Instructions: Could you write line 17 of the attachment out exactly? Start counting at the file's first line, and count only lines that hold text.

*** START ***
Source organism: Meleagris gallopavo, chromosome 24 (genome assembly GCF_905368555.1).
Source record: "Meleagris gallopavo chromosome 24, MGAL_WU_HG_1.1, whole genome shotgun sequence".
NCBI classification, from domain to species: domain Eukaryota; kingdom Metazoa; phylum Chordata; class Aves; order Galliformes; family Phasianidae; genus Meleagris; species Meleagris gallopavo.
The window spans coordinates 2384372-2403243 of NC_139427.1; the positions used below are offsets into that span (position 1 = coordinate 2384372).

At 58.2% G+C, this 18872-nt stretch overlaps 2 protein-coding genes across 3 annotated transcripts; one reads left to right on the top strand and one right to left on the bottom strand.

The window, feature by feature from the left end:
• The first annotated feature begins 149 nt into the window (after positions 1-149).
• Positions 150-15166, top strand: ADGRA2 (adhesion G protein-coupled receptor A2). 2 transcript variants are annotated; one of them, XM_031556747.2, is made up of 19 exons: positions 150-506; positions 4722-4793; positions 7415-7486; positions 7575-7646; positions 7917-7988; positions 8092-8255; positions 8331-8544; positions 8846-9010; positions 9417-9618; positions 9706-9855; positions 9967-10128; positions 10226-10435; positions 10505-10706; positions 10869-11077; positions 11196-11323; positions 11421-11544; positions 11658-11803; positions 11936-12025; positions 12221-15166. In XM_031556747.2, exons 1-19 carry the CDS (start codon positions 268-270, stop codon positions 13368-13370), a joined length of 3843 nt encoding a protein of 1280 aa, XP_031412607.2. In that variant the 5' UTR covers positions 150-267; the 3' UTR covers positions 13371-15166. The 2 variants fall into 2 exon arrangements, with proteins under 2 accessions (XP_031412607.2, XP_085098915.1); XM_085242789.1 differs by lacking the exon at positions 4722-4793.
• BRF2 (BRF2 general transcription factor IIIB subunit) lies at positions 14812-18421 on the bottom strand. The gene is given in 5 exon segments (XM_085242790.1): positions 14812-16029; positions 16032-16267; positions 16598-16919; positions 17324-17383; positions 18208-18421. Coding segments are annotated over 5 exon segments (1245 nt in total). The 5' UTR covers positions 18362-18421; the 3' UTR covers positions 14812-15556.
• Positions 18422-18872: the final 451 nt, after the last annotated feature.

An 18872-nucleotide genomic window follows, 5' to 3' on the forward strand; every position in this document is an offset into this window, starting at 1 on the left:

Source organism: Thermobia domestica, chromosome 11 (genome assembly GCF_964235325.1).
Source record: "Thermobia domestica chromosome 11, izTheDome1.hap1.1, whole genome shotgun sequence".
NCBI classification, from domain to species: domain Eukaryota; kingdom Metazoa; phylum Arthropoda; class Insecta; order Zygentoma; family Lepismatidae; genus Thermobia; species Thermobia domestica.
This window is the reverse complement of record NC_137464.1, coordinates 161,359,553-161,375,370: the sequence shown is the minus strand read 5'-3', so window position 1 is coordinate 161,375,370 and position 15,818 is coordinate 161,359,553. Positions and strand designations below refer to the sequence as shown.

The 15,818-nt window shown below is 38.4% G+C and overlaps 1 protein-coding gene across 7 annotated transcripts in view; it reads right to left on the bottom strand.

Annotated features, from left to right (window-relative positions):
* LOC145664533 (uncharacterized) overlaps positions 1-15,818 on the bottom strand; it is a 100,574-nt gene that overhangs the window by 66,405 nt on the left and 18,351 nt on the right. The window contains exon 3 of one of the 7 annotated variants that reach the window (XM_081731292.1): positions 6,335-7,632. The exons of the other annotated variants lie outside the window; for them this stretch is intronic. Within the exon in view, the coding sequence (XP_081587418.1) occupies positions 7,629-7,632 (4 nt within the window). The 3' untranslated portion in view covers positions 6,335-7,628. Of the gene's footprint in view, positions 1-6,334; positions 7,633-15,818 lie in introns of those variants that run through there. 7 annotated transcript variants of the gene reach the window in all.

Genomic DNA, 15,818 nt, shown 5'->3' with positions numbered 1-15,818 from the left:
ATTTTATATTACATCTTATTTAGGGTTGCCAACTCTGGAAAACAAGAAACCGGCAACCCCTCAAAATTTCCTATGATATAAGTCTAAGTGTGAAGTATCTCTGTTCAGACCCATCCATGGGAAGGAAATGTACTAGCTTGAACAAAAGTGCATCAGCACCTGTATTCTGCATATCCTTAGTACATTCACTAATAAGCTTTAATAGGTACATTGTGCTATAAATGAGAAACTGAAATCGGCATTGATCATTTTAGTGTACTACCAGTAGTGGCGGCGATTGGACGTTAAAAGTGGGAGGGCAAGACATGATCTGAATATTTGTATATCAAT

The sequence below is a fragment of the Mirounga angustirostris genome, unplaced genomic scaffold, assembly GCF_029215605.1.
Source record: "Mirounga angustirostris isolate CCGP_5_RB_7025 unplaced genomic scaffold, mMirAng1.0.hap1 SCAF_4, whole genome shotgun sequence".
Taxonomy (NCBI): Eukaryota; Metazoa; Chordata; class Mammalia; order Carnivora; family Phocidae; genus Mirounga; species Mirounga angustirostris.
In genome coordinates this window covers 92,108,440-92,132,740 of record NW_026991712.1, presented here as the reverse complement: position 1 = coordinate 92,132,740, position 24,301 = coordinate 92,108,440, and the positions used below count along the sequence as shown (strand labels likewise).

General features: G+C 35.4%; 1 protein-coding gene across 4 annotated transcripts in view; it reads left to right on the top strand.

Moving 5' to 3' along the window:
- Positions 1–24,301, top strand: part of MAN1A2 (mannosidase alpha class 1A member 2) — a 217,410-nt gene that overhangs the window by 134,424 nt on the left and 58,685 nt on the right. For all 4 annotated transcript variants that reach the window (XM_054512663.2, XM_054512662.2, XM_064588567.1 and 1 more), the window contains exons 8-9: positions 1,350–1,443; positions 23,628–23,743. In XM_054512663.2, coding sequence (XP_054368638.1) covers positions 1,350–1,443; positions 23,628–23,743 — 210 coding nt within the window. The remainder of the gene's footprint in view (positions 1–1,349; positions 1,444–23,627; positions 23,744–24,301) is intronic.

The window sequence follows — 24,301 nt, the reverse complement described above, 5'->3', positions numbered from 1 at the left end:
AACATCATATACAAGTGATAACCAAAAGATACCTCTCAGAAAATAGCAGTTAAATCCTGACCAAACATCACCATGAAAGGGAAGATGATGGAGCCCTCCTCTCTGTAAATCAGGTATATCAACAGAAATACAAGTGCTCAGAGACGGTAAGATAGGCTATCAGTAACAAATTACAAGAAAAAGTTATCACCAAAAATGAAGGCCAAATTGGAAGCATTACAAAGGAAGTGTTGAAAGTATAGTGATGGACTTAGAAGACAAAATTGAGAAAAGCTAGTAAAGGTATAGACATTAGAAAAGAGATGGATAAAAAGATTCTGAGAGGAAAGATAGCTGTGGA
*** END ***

Annotated features, from left to right (window-relative positions):